02 June 2016

The Fruits of True Evangelism

by Frank Turk

From 2006 to 2012, PyroManiacs turned out almost-daily updates from the Post-Evangelical wasteland -- usually to the fear and loathing of more-polite and more-irenic bloggers and readers. The results lurk in the archives of this blog in spite of the hope of many that Google will "accidentally" swallow these words and pictures whole.

This feature enters the murky depths of the archives to fish out the classic hits from the golden age of internet drubbings.

The following excerpt was written by Frank back in July 2012. It was the third of a three-part post on evangelism, derived from an transcript of a talk that Frank gave at the 2012 Call to Discernment Conference.

As usual, the comments are closed.
Let me say this as plainly as possible: as human beings, we have a great eye for the faults of other people’s way of doing things, and not much of an eye for what we ourselves are doing poorly. The challenge in the balance of our key passage from the book of Acts is to see that all kinds of evangelism falls so far short of the first act of evangelism that we ought to be embarrassed by all of them rather than justifying our way over another method which, obviously, gets so much wrong.

True evangelism is going to get people convicted of sin and get them grateful to God – and draw them into a community of believers. The problem we as believers face is that we don’t act like these things go together. And this contributes to the problems that exist in the church today.

Here is what I am not about to say: I am not about to say that there is no value in personal evangelism or open-air preaching. I am not saying you ought not to declare the Gospel, and also never to be prepared to give an answer to everyone who asks you to give the reason for the hope that is in you. Evangelism is necessary and important. But Evangelism that saves people to a solitary life of independent Bible reading and no connection to other believers, no way to mature in the faith, no accountability to Elders and to other people who love them and Christ is a recipe for failure – and a model found no where in the New Testament.

When Peter evangelized the Jews in Jerusalem at Pentecost, he did not save them to some kind of smug and solitary lifestyle. Peter preached to them so that the following things must happen:

• Those evangelized must repent and be baptized be baptized into the family of God. Look: there is nothing magical or metaphysical about baptism. It is utterly right to say that the thief on the cross was saved and entered into the kingdom of God without even a mere sprinkle, let alone a proper full-body submersion in water. But unless you are evangelizing on death row just before someone is executed, your message ought to be Peter’s message: repent and be baptized. Get added to the assembly of God’s people – not in theory, or in your head, but into a real body of local believers. If Christ’s commands are commands and not requests, you yourself ought to belong to a local church, and the goal of your actions ought to be to add people to a local church. Getting a confession of sin from people without turning them over to local elders and pastors for the care of their soul is spiritual malpractice.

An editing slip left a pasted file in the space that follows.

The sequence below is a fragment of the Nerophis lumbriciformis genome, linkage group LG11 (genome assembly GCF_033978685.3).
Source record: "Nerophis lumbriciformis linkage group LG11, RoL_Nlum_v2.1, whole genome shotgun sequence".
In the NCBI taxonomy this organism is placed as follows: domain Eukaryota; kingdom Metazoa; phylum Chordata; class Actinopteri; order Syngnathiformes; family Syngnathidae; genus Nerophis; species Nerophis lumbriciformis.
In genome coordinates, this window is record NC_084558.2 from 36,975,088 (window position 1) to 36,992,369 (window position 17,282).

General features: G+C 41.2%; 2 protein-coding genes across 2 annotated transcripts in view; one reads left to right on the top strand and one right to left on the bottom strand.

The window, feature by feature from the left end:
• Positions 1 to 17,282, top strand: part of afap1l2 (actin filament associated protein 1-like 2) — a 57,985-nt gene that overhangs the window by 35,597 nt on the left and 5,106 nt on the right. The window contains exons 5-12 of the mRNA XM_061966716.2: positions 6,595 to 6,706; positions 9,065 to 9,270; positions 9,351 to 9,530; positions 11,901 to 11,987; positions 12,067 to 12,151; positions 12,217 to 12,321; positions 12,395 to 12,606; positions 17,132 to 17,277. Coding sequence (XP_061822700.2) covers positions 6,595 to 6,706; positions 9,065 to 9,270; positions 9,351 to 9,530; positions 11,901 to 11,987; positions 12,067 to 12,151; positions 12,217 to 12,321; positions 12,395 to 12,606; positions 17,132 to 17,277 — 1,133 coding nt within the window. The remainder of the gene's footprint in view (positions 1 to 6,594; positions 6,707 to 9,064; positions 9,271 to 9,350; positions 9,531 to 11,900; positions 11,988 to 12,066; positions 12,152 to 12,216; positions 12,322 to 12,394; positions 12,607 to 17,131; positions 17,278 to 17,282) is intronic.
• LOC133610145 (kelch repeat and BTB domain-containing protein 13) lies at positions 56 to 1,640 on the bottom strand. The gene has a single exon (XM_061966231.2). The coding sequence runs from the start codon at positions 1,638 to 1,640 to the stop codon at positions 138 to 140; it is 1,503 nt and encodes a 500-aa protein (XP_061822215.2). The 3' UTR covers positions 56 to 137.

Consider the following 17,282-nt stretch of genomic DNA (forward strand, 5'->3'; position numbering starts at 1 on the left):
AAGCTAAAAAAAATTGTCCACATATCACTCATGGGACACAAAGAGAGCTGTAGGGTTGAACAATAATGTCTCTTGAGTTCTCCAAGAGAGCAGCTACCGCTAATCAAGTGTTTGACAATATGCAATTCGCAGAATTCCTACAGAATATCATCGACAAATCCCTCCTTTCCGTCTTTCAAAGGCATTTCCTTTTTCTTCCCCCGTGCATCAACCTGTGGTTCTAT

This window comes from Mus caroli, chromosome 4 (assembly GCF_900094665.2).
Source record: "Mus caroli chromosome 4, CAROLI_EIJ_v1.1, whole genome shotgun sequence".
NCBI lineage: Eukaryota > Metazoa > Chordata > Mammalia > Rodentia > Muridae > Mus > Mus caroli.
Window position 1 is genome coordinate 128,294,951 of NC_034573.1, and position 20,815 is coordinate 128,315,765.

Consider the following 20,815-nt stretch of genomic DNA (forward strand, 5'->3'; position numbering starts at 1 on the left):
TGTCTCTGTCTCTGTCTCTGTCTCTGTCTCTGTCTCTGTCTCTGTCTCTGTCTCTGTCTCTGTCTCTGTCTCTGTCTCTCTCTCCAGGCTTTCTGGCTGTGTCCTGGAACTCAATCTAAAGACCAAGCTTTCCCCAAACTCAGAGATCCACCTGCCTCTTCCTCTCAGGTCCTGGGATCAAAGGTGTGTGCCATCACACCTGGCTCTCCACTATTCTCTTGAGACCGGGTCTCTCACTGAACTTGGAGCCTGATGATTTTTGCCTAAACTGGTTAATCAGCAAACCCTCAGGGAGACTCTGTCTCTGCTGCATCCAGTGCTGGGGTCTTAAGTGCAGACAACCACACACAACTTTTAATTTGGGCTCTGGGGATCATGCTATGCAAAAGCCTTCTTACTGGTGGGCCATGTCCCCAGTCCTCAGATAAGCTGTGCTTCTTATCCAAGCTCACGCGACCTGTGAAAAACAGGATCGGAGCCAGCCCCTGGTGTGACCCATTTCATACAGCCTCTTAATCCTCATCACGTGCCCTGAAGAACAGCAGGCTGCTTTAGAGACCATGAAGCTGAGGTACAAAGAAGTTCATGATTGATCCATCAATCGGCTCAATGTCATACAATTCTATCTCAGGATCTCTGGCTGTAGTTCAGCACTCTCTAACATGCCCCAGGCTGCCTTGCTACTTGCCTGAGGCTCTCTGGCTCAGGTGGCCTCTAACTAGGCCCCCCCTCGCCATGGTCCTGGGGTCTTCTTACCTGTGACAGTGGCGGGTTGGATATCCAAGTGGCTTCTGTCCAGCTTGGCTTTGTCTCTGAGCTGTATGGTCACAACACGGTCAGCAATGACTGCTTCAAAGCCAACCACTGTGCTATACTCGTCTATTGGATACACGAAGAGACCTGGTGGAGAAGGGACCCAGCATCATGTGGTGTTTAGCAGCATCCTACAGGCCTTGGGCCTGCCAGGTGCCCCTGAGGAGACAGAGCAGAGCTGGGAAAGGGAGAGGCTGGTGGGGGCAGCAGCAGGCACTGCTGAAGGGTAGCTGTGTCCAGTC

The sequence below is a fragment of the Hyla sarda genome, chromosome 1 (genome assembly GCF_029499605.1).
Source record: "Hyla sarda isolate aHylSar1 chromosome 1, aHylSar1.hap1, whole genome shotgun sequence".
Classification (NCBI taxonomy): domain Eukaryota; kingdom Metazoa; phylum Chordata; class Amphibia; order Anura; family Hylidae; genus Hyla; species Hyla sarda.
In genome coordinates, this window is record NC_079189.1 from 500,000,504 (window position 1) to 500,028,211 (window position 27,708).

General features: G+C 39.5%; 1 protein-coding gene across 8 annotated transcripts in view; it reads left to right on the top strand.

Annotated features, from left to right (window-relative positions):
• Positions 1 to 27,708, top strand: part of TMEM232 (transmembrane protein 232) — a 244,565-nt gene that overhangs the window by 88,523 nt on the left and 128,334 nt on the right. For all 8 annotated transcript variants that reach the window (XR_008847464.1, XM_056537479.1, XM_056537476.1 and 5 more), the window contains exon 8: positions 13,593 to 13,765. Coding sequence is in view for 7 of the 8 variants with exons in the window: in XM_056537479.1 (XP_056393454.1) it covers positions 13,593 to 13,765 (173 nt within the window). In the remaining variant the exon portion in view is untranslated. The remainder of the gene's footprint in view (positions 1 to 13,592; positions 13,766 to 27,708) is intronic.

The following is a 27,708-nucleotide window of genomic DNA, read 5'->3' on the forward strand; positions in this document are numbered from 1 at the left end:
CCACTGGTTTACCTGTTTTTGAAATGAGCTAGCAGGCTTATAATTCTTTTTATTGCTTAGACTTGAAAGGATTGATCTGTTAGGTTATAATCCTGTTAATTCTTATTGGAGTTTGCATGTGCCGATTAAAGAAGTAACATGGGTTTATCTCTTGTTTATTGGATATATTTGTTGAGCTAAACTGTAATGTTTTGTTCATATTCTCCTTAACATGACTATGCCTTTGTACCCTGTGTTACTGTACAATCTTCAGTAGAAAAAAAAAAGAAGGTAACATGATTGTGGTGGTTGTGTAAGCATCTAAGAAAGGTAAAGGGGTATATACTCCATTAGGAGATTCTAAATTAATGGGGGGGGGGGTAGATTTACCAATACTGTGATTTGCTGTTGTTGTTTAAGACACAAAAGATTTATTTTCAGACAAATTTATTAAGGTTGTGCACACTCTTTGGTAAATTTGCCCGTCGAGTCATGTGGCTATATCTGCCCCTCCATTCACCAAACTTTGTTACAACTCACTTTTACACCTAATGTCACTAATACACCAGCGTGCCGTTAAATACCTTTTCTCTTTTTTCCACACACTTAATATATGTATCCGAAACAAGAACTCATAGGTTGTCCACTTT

• Those evangelized must be devoted to the apostles' teaching.  I guess I don’t understand how any activity is called “evangelism” or can pose as “obedience” when what it does is cause people to be accountable to no one and set up for failure rather than success. Think about this: if you hire somebody at work, you don’t tell them, “well, thanks for you application: we accept you! Now you set your own schedule, you define your own work, you tell me when you’re successful and when you’re slacking off.” The very least you do for someone new to a job is to train them in the basics and give them a schedule so they know when and where they need to show up. We can’t expect someone who knows nothing about Jesus or the Bible to do self-service discipleship.

• Those evangelized must be devoted to corporate worship.  Acts tells us those Peter evangelized did this: “And day by day, attending the temple together and breaking bread in their homes, they received their food with glad and generous hearts, praising God and having favor with all the people.” That is: they spent time together making God the most important thing.  It also says they were “together and [had] all things in common -- They were selling their possessions and belongings and distributing the proceeds to all, as any had need.”

Look: that’s a commitment to other people bigger than an intellectual commitment to the idea that God has an invisible church of truly-saved people which (you hope) you are adding people to. It means that in some way Christ dying for you doesn’t simply give you a right to call God “Father”: it gives you a role in a family, a place in a close community where we ought to be willing to suffer for and suffer with each other through the challenges in Life. It paints a picture of worship which is greater than the temple, a kind of worship which is both in Spirit and in Truth.